Abstract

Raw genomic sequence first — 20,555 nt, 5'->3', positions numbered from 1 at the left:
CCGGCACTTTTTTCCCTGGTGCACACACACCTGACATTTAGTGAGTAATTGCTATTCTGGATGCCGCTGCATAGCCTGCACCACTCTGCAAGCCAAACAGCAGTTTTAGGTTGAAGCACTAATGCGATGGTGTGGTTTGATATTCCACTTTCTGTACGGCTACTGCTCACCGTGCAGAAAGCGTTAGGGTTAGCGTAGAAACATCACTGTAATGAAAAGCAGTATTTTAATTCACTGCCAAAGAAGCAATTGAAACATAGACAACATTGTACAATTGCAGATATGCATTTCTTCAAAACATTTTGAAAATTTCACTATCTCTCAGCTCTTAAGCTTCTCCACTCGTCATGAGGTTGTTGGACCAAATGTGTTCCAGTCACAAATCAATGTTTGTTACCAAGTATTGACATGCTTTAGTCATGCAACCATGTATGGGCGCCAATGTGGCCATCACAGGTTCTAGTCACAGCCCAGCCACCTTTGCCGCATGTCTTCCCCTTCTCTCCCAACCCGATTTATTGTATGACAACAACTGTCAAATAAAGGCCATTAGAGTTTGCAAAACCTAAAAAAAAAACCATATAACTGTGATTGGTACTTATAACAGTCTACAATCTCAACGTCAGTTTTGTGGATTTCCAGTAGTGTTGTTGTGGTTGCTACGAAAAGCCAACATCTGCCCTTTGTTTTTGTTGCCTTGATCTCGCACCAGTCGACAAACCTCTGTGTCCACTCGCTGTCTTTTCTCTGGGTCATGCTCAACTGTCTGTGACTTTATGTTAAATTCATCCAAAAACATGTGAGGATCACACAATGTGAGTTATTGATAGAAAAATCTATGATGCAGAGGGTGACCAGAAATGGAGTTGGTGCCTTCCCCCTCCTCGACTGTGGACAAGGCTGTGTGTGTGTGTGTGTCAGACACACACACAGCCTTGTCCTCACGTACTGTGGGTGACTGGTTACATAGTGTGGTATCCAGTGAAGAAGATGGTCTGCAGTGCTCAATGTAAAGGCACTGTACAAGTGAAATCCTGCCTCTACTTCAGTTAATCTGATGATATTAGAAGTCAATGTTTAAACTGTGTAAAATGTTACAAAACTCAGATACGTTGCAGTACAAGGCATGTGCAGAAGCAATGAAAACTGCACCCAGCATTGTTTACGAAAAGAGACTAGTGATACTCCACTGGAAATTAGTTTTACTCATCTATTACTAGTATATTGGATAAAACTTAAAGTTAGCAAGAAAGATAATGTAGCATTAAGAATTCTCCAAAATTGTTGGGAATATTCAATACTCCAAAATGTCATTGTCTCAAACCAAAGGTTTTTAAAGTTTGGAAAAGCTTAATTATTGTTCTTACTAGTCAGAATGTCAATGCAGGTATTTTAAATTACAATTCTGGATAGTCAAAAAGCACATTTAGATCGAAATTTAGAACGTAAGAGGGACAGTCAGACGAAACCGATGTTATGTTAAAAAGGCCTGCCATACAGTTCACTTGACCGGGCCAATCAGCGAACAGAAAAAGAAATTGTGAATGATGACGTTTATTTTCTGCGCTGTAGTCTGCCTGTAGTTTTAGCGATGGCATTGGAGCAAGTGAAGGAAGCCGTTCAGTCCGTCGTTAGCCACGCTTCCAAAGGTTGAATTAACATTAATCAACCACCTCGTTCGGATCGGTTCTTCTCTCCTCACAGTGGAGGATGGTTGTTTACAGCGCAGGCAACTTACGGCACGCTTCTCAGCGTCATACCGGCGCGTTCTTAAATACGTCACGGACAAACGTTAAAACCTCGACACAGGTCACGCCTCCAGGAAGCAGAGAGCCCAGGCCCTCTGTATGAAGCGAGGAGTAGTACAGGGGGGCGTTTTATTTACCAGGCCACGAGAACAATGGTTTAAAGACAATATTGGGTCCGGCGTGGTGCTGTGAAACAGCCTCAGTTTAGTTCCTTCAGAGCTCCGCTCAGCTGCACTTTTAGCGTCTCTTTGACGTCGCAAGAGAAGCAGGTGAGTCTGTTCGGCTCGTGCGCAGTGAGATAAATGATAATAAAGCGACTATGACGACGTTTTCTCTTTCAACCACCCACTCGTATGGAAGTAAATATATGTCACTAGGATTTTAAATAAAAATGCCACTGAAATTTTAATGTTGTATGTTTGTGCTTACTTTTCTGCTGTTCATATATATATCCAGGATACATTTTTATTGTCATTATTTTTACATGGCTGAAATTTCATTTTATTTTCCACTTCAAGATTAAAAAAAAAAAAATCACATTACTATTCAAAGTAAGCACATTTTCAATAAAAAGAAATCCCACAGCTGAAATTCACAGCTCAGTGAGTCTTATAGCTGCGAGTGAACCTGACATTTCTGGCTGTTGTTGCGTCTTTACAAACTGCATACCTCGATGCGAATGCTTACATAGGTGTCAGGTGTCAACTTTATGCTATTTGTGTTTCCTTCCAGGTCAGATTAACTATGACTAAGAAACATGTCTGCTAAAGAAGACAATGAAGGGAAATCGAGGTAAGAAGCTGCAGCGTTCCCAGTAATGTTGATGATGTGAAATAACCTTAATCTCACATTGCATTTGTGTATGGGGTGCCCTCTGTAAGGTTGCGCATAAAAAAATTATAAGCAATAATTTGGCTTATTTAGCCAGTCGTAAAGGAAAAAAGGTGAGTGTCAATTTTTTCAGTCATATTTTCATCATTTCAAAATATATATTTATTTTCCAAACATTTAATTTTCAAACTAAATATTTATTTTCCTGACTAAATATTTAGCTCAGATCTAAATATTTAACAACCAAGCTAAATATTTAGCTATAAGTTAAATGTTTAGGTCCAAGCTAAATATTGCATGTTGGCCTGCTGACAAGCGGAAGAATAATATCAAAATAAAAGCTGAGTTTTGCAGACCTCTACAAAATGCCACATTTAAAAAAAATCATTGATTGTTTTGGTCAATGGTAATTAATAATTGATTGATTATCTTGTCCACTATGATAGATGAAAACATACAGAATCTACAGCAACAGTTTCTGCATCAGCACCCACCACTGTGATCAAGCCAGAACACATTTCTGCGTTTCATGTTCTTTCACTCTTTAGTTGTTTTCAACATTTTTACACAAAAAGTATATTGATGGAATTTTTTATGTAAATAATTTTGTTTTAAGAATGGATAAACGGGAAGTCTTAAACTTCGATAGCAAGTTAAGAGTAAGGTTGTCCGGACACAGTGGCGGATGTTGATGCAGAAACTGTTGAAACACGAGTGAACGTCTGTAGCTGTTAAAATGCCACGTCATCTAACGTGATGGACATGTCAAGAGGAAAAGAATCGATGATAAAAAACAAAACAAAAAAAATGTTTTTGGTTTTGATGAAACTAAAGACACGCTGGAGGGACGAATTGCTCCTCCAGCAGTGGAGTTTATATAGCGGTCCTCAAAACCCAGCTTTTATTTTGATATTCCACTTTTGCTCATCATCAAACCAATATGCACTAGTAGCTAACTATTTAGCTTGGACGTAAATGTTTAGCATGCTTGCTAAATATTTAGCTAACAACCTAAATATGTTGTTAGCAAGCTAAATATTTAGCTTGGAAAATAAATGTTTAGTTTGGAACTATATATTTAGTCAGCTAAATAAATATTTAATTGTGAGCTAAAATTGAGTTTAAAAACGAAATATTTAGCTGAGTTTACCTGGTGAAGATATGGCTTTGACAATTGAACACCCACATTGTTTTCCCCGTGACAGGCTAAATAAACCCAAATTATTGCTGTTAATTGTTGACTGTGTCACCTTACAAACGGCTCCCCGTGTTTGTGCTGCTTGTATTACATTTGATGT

We assessed whether exhaled nitric oxide fraction (FeNO), a marker of eosinophilic airway inflammation, at 6 months was associated with the risk of wheezing during the first 2 yrs of life.In the Generation R birth cohort, pre- and post-natal risk factors for respiratory morbidity and respiratory symptoms were assessed by questionnaires at 6 and 24 months. In 428 infants, off-line mixed oral/nasal FeNO was successfully measured during tidal breathing at 6 months. Complete data on FeNO and respiratory symptoms within the first 6 months of life were available for 294 infants.FeNO was higher in males, was positively associated with age and was negatively associated with upper and lower respiratory symptoms within the first 6 months. Logistic regression analysis showed that for every ppb increase of FeNO measured at 6 months, infants had a 1.06 (95% confidence interval 1.01–1.11)-fold increased risk of wheezing in the second year of life. High FeNO (>17.5 ppb) showed a limited added value in predicting wheezing in the second year.We conclude that FeNO at 6 months is positively associated with the risk of wheezing, but has limited added value in predicting wheezing in the second year of life in individual children.